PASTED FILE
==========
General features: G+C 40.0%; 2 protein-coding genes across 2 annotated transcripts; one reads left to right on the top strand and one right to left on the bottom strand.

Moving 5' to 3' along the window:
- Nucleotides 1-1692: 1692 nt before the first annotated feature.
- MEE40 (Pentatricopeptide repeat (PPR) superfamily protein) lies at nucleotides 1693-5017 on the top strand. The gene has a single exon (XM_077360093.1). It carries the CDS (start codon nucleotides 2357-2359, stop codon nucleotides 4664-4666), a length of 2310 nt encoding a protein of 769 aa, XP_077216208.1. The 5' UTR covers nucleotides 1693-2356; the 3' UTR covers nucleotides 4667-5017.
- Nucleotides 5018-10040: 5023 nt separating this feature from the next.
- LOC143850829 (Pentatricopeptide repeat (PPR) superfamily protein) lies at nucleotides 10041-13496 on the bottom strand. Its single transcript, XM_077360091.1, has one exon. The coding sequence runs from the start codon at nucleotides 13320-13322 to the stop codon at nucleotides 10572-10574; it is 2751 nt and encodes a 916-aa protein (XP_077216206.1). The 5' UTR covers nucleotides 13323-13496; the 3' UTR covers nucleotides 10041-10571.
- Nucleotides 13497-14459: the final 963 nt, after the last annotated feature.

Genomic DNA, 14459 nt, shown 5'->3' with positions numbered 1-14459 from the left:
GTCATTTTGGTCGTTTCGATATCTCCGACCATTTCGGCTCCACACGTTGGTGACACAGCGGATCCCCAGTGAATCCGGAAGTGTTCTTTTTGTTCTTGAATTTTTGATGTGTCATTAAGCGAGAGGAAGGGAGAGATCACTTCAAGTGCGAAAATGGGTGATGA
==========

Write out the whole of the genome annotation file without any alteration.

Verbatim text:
General features: G+C 40.0%; 2 protein-coding genes across 2 annotated transcripts; one reads left to right on the top strand and one right to left on the bottom strand.

Moving 5' to 3' along the window:
- Nucleotides 1-1692: 1692 nt before the first annotated feature.
- MEE40 (Pentatricopeptide repeat (PPR) superfamily protein) lies at nucleotides 1693-5017 on the top strand. The gene has a single exon (XM_077360093.1). It carries the CDS (start codon nucleotides 2357-2359, stop codon nucleotides 4664-4666), a length of 2310 nt encoding a protein of 769 aa, XP_077216208.1. The 5' UTR covers nucleotides 1693-2356; the 3' UTR covers nucleotides 4667-5017.
- Nucleotides 5018-10040: 5023 nt separating this feature from the next.
- LOC143850829 (Pentatricopeptide repeat (PPR) superfamily protein) lies at nucleotides 10041-13496 on the bottom strand. Its single transcript, XM_077360091.1, has one exon. The coding sequence runs from the start codon at nucleotides 13320-13322 to the stop codon at nucleotides 10572-10574; it is 2751 nt and encodes a 916-aa protein (XP_077216206.1). The 5' UTR covers nucleotides 13323-13496; the 3' UTR covers nucleotides 10041-10571.
- Nucleotides 13497-14459: the final 963 nt, after the last annotated feature.

Genomic DNA, 14459 nt, shown 5'->3' with positions numbered 1-14459 from the left:
GTCATTTTGGTCGTTTCGATATCTCCGACCATTTCGGCTCCACACGTTGGTGACACAGCGGATCCCCAGTGAATCCGGAAGTGTTCTTTTTGTTCTTGAATTTTTGATGTGTCATTAAGCGAGAGGAAGGGAGAGATCACTTCAAGTGCGAAAATGGGTGATGA